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What we should be learning from the Stayzilla brouhaha

Only announce what you raise. Better yet, stop announcing.

Vijay Anand | Tech in Asia 

Stayzilla
Stayzilla. Source: Website

Only announce what you raise. Better yet, stop announcing.

When commit capital, they have this habit of committing a larger amount, and then putting conditions of release (what’s called a tranche). If the funding is tranched, and if you and the VC fund decide to make an announcement, only announce the amount that is being released. 

The fact that use fundraising announcements to build vendor and employee confidence, and then say that the amount never reached the account, is paramount to fraud. 

In May 2016, announced that they had raised $13.5 million from their investors. Insiders say the money that actually hit the bank was a much smaller fraction of it. Either that or between May 2016 and Dec 2016 they managed to burn through $13.5m, which doesn’t add up either.

Follow a proper process. Be fair.

India is not new to the shutting down of firms. At some point, you have to decide.

We need a CIBIL-like system for companies

There are like Reliance that never pay on time or never pay at all. And there are cases when a company is doing well, but it goes broke because of unavoidable circumstances. As a vendor, you should be able to look up the company’s rating and do business. 

What we should be learning from the Stayzilla brouhaha
Be accountable – till the end.

All have a tendency to resign from their board seats so as to not attract liabilities even before the decision to shut down the company arrives. As a VC fund and director, you should stay on the board till all the liabilities have been addressed and there is a sign off on all the vendors and employees. It is not fair to jump ship and leave the founders to fend off by themselves.


This is an excerpt from Tech in Asia. You can read the full article here

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What we should be learning from the Stayzilla brouhaha

Only announce what you raise. Better yet, stop announcing.

Only announce what you raise. Better yet, stop announcing.
Only announce what you raise. Better yet, stop announcing.

When commit capital, they have this habit of committing a larger amount, and then putting conditions of release (what’s called a tranche). If the funding is tranched, and if you and the VC fund decide to make an announcement, only announce the amount that is being released. 

The fact that use fundraising announcements to build vendor and employee confidence, and then say that the amount never reached the account, is paramount to fraud. 

In May 2016, announced that they had raised $13.5 million from their investors. Insiders say the money that actually hit the bank was a much smaller fraction of it. Either that or between May 2016 and Dec 2016 they managed to burn through $13.5m, which doesn’t add up either.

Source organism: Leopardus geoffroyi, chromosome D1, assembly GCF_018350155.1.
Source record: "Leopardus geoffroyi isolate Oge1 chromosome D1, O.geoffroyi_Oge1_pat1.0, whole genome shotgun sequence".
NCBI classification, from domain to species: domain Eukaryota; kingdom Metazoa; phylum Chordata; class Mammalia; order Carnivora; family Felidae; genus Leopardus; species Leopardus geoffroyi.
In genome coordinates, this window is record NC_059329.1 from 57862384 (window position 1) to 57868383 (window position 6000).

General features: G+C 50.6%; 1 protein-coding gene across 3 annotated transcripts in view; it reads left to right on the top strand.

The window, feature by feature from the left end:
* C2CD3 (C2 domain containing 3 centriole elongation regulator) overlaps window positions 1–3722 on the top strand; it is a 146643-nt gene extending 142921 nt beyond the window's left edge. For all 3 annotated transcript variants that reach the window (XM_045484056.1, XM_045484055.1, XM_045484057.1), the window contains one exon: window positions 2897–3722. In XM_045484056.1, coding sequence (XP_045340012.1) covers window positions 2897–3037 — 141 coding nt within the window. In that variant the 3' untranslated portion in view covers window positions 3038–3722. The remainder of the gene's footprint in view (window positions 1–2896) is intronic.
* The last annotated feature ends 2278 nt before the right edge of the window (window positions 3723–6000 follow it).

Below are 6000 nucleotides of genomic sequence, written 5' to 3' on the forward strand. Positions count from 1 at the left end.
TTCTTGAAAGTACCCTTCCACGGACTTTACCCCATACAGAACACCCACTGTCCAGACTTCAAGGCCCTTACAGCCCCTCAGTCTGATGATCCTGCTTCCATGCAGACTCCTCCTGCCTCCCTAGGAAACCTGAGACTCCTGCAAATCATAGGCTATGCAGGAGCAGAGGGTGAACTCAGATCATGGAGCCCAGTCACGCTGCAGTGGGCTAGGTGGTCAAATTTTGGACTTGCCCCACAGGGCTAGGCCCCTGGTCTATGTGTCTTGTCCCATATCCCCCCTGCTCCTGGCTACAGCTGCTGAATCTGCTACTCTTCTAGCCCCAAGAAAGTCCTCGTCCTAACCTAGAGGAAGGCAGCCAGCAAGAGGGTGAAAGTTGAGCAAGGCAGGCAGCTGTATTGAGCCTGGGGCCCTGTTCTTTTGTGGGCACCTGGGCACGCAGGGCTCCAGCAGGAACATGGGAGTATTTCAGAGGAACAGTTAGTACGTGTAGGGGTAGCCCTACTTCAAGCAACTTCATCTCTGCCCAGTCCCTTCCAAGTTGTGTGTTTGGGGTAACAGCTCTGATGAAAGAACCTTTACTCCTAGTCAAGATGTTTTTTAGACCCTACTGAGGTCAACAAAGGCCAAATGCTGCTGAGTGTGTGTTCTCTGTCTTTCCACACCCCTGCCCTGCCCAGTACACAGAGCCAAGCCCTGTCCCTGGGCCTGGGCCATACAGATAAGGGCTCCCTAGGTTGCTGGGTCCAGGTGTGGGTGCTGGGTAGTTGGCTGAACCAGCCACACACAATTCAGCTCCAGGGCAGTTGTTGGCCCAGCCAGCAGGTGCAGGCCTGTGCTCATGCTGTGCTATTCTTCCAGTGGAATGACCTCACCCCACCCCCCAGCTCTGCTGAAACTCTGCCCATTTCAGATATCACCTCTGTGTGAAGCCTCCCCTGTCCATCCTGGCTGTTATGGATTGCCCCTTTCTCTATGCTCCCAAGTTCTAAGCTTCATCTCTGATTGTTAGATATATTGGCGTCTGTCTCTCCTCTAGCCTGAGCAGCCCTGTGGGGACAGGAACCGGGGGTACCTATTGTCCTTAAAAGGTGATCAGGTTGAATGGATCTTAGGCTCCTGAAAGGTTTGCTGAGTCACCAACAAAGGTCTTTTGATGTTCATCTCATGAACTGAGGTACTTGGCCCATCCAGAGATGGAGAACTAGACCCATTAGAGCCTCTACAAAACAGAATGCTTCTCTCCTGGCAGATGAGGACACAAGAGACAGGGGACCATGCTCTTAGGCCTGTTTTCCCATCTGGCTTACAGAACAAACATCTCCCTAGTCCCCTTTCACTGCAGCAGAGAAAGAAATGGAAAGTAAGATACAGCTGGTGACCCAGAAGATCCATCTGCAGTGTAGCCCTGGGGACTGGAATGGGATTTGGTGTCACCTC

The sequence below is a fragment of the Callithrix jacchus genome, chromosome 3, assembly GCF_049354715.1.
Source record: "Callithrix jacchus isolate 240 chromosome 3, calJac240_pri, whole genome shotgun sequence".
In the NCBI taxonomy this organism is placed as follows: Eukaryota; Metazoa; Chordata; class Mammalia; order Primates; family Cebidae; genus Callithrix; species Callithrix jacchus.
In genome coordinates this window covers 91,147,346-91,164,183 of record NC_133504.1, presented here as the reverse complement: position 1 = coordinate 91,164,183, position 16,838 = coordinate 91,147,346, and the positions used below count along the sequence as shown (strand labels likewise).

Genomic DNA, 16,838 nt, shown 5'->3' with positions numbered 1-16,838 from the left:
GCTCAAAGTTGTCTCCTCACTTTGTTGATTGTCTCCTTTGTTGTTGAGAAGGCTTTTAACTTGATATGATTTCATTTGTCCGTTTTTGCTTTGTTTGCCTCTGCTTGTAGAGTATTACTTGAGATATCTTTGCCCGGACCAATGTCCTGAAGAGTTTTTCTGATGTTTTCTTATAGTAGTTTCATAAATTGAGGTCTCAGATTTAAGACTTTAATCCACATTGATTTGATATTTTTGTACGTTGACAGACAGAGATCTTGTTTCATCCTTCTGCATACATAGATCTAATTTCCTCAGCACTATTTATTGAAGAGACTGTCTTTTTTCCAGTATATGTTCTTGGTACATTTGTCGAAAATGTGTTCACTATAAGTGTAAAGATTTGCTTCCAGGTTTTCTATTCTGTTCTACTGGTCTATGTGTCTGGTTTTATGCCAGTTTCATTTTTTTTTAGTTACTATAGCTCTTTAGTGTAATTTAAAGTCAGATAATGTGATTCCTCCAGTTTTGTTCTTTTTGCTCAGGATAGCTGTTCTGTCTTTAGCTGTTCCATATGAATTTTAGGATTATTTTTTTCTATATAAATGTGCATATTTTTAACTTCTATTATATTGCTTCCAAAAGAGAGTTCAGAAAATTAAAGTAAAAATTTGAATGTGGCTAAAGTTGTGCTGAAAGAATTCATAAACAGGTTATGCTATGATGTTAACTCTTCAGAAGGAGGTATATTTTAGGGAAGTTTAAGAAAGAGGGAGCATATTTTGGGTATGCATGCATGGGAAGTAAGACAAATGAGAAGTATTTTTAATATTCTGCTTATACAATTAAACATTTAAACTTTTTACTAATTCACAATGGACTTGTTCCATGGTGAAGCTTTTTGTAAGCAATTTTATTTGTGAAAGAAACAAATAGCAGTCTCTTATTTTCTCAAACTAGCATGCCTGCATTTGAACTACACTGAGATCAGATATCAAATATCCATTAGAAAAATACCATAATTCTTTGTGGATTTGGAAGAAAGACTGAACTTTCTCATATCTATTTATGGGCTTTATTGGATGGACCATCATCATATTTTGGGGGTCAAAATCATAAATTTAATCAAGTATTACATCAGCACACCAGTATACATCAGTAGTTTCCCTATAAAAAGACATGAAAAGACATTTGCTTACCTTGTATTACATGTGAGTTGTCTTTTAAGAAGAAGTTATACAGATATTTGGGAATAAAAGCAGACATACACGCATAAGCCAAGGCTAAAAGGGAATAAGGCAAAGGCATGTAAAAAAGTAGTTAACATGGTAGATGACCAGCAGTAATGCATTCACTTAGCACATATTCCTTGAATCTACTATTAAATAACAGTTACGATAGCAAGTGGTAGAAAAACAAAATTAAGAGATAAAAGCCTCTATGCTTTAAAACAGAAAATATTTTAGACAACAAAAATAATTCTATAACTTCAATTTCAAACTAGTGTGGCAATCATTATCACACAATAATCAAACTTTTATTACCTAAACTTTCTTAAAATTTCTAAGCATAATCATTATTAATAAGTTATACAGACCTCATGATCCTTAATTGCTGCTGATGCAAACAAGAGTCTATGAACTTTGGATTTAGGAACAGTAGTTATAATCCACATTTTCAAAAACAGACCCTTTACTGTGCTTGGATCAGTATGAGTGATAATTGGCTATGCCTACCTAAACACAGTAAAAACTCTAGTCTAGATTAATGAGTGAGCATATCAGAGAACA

Follow a proper process. Be fair.

India is not new to the shutting down of firms. At some point, you have to decide.

We need a CIBIL-like system for companies

There are like Reliance that never pay on time or never pay at all. And there are cases when a company is doing well, but it goes broke because of unavoidable circumstances. As a vendor, you should be able to look up the company’s rating and do business. 

What we should be learning from the Stayzilla brouhaha
Be accountable – till the end.

All have a tendency to resign from their board seats so as to not attract liabilities even before the decision to shut down the company arrives. As a VC fund and director, you should stay on the board till all the liabilities have been addressed and there is a sign off on all the vendors and employees. It is not fair to jump ship and leave the founders to fend off by themselves.


This is an excerpt from Tech in Asia. You can read the full article here

image
Business Standard
177 22

What we should be learning from the Stayzilla brouhaha

Only announce what you raise. Better yet, stop announcing.

Only announce what you raise. Better yet, stop announcing.

When commit capital, they have this habit of committing a larger amount, and then putting conditions of release (what’s called a tranche). If the funding is tranched, and if you and the VC fund decide to make an announcement, only announce the amount that is being released. 

The fact that use fundraising announcements to build vendor and employee confidence, and then say that the amount never reached the account, is paramount to fraud. 

In May 2016, announced that they had raised $13.5 million from their investors. Insiders say the money that actually hit the bank was a much smaller fraction of it. Either that or between May 2016 and Dec 2016 they managed to burn through $13.5m, which doesn’t add up either.

Follow a proper process. Be fair.

India is not new to the shutting down of firms. At some point, you have to decide.

We need a CIBIL-like system for companies

There are like Reliance that never pay on time or never pay at all. And there are cases when a company is doing well, but it goes broke because of unavoidable circumstances. As a vendor, you should be able to look up the company’s rating and do business. 

What we should be learning from the Stayzilla brouhaha
Be accountable – till the end.

All have a tendency to resign from their board seats so as to not attract liabilities even before the decision to shut down the company arrives. As a VC fund and director, you should stay on the board till all the liabilities have been addressed and there is a sign off on all the vendors and employees. It is not fair to jump ship and leave the founders to fend off by themselves.


This is an excerpt from Tech in Asia. You can read the full article here

image
Business Standard
177 22